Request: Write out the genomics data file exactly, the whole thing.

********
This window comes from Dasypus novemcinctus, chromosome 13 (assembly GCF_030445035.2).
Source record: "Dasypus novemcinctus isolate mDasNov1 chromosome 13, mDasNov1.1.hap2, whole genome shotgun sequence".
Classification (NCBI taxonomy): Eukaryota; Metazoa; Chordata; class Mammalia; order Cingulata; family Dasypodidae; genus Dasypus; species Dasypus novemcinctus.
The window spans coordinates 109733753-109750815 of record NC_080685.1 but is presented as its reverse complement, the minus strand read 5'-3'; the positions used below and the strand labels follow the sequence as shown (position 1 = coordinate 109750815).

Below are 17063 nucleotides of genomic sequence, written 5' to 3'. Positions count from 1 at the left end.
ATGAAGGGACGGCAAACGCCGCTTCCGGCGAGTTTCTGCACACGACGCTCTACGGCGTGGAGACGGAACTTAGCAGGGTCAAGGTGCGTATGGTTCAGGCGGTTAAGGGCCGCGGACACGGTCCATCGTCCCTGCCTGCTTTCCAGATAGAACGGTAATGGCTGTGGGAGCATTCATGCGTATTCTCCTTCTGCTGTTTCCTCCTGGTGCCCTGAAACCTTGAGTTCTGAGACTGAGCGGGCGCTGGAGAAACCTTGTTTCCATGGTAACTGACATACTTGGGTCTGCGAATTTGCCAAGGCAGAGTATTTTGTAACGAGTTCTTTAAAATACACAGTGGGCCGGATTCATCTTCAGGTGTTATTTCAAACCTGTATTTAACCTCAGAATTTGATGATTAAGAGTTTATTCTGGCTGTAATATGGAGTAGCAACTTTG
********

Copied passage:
This window comes from Dasypus novemcinctus, chromosome 13 (assembly GCF_030445035.2).
Source record: "Dasypus novemcinctus isolate mDasNov1 chromosome 13, mDasNov1.1.hap2, whole genome shotgun sequence".
Classification (NCBI taxonomy): Eukaryota; Metazoa; Chordata; class Mammalia; order Cingulata; family Dasypodidae; genus Dasypus; species Dasypus novemcinctus.
The window spans coordinates 109733753-109750815 of record NC_080685.1 but is presented as its reverse complement, the minus strand read 5'-3'; the positions used below and the strand labels follow the sequence as shown (position 1 = coordinate 109750815).

Below are 17063 nucleotides of genomic sequence, written 5' to 3'. Positions count from 1 at the left end.
ATGAAGGGACGGCAAACGCCGCTTCCGGCGAGTTTCTGCACACGACGCTCTACGGCGTGGAGACGGAACTTAGCAGGGTCAAGGTGCGTATGGTTCAGGCGGTTAAGGGCCGCGGACACGGTCCATCGTCCCTGCCTGCTTTCCAGATAGAACGGTAATGGCTGTGGGAGCATTCATGCGTATTCTCCTTCTGCTGTTTCCTCCTGGTGCCCTGAAACCTTGAGTTCTGAGACTGAGCGGGCGCTGGAGAAACCTTGTTTCCATGGTAACTGACATACTTGGGTCTGCGAATTTGCCAAGGCAGAGTATTTTGTAACGAGTTCTTTAAAATACACAGTGGGCCGGATTCATCTTCAGGTGTTATTTCAAACCTGTATTTAACCTCAGAATTTGATGATTAAGAGTTTATTCTGGCTGTAATATGGAGTAGCAACTTTG